A Big Problem For the Cardinals In September: The Young Starters Are Struggling

After going double ugly and losing the first two games to the Brewers, the Cardinals have an 11-12 record in September.

From the first day back from the All-Star break until the end of August, the Cardinals went 28-13. That .682 winning percentage was the best in the National League over that time.

Obviously, things have changed. But if you’re looking for the No. 1 reason behind the Cardinals’ downtrend, then stop the search. It’s the pitching.

Or, to be more specific, the young starting pitching. Rookies Jack Flaherty, Austin Gomber, Daniel Poncedeleon — and John Gant, a big leaguer for fewer than two seasons. Including his matchup against the Brewers on Wednesday night, Gant has made 19 of his 28 MLB starts this season. He’s never been a regular in a major-league rotation until now.

The statistics are revealing.

From the resumption of play after the All-Star break through Aug. 31, the four young pitchers combined to make 25 starts.

And the Cardinals went 18-7 in games started by Flaherty, Gomber, Gant and Poncedeleon. And that was no accident. Gant had a 3.16 ERA in eight starts. Flaherty had a 2.28 ERA in eight starts. Gomber had a 2.68 ERA in his seven starts. Poncedeleon started twice and had a 2.07 ERA.

If we add up the quartet’s innings pitched and earned runs allowed, Flaherty, Gant, Gomber and “Ponce” combined for a sweet 2.53 ERA and 11 quality starts.

September has been unkind to the foursome.

This month Flaherty, Gant, Gomber and Ponce had combined for 16 starts through Tuesday — and the team’s record in the 16 games is a dreary 4-12. No coincidence considering that the four starters had combined for a 5.37 ERA in September before Gant’s start Wednesday.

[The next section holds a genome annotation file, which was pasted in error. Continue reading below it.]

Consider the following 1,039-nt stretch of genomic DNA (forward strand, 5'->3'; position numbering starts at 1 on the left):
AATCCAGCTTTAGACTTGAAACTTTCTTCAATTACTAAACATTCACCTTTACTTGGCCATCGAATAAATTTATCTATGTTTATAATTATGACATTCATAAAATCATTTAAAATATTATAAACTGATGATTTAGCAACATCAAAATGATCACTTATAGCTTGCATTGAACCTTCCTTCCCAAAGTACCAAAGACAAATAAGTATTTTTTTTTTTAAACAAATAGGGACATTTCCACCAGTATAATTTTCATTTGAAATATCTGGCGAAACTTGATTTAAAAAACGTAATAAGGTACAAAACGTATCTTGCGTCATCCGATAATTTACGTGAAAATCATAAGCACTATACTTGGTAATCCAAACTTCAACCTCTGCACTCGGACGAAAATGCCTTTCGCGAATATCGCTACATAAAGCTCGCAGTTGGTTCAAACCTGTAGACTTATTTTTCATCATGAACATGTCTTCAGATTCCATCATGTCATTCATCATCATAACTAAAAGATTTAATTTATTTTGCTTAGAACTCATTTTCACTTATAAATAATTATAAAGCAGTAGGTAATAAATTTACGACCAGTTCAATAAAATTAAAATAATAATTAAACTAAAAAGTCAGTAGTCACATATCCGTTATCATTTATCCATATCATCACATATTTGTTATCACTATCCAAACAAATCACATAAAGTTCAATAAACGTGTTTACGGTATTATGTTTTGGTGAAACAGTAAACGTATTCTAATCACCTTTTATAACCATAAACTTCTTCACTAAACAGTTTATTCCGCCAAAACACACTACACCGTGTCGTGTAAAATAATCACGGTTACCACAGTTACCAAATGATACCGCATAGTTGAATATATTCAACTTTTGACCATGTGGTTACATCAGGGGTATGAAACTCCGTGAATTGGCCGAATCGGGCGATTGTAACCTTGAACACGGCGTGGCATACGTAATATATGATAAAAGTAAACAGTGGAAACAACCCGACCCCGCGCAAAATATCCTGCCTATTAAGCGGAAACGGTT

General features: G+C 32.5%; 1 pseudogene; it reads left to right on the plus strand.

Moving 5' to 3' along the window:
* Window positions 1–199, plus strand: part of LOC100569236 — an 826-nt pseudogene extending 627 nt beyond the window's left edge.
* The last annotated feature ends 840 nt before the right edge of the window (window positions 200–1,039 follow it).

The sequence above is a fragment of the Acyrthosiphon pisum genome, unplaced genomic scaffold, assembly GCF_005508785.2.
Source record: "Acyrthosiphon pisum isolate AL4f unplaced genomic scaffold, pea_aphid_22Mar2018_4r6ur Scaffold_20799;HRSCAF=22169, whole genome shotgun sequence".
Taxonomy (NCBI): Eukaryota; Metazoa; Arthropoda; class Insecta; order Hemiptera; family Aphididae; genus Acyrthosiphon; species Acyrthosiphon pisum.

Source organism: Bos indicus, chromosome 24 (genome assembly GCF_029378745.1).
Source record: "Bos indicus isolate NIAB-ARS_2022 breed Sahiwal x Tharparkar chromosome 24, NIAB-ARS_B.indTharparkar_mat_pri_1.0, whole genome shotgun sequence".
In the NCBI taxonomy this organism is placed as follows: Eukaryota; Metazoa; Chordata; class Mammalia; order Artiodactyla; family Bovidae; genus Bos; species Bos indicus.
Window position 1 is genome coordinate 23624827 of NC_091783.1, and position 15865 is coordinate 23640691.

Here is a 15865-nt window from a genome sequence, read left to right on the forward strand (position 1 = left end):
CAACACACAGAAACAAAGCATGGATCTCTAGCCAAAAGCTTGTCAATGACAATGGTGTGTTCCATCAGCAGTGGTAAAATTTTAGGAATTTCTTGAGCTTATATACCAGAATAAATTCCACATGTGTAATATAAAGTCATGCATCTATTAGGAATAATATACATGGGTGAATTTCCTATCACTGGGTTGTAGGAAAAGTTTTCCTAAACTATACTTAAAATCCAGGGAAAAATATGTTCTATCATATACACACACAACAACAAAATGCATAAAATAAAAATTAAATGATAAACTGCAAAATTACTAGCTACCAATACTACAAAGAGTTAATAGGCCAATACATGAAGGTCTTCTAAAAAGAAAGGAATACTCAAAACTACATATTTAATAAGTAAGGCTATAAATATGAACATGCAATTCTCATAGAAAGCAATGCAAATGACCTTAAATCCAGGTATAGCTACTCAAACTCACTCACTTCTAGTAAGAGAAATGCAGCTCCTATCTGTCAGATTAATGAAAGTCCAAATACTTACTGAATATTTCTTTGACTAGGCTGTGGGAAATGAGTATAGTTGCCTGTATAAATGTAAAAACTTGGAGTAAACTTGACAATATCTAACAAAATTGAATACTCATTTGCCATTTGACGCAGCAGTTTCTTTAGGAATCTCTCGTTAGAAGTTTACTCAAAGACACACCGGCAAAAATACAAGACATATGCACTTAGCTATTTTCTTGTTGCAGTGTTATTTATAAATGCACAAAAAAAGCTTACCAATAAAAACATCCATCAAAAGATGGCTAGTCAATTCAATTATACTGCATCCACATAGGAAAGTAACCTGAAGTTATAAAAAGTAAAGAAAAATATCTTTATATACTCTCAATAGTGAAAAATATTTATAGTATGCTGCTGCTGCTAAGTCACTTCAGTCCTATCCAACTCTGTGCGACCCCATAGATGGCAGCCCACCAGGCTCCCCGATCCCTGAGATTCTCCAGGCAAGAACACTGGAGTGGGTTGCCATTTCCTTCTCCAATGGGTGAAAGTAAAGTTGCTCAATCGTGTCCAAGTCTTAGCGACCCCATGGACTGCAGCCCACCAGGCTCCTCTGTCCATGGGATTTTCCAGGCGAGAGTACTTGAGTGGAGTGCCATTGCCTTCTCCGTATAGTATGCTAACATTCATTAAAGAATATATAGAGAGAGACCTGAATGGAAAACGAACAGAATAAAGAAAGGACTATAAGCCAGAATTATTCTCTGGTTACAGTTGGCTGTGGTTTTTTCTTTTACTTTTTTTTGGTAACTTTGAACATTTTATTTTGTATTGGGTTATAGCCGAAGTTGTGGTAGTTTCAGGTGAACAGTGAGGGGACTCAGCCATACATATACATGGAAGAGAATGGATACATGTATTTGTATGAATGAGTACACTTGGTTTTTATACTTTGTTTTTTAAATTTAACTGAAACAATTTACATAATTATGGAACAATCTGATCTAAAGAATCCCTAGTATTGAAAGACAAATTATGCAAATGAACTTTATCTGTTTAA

Or to put it another way:

From July 19 through Aug. 31, the foursome allowed 43 earned runs in their 152.2 innings.

This month, the four starters have allowed the same number of earned runs, 43 … but in only 72 innings.

Here are the individual ERAs, before and after. On the left side is the ERA for each pitcher between July 19 and Aug. 31. To the right are their September ERAs:

  • Flaherty:  2.28 … 4.50
  • Gomber:  2.68 …   8.15
  • Gant:  3.16 … 4.50
  • Ponce:  2.07 … 4.35

The decline in performance also comes with a shortage of innings.

Gant has lasted fewer than five innings in his five starts this month. Gomber had a six-inning start this month, but contributed a total of only 11.2 innings in his other three starts. Flaherty has turned in six innings (6.1) only one time in five starts. The other four starts ranged between 4.2 and 5.2 innings. In Ponce’s two starts this month, he went 3.1 innings, then 5.1.

The low-innings count has definitely been a minus.

Counting all starts this month — including those made by Miles Mikolas and Adam Wainwright — the Cardinals’ starters have failed to make it to five innings eight times. Team record: 2-6.  And they’ve lasted fewer than six innings 15 times. Team record: 5-10.

From the start of the season until the final game in August, the Cardinals ranked third in the majors and second in the National League with a starting-pitching ERA of 3.32.

In September, the STL rotation ranks 24th in the majors and 13th in the NL with a 4.69 ERA.

Atlanta, which already has clinched the NL East, ranks 7th in the league this month in rotation ERA at 3.76. How about the other five NL teams that are scrapping for the four available postseason spots?

Here’s how they rank, in order in September starting-pitching:

  • Dodgers, third, 3.33
  • Cubs, tied for fourth, 3.45
  • Brewers, tied for fourth, 3.45
  • Rockies, sixth, 3.60
  • Cardinals, 13th, 4.69

In overall team ERA for September, the Cardinals are down at 11th in the league at 4.86. The other four contenders rank among the NL’s top five in team ERA.

Brewers (first) at 2.77.

Dodgers (second) at 3.10.

Rockies (third) at 3.23.

And the Cubs (fifth) at 3.67.

Big problem for the Cardinals.

As the late, great Hall of Fame manager Earl Weaver once said: “Nobody likes to hear it, because it’s dull, but the reason you win or lose is damn near always the same — pitching.”

Thanks for reading …


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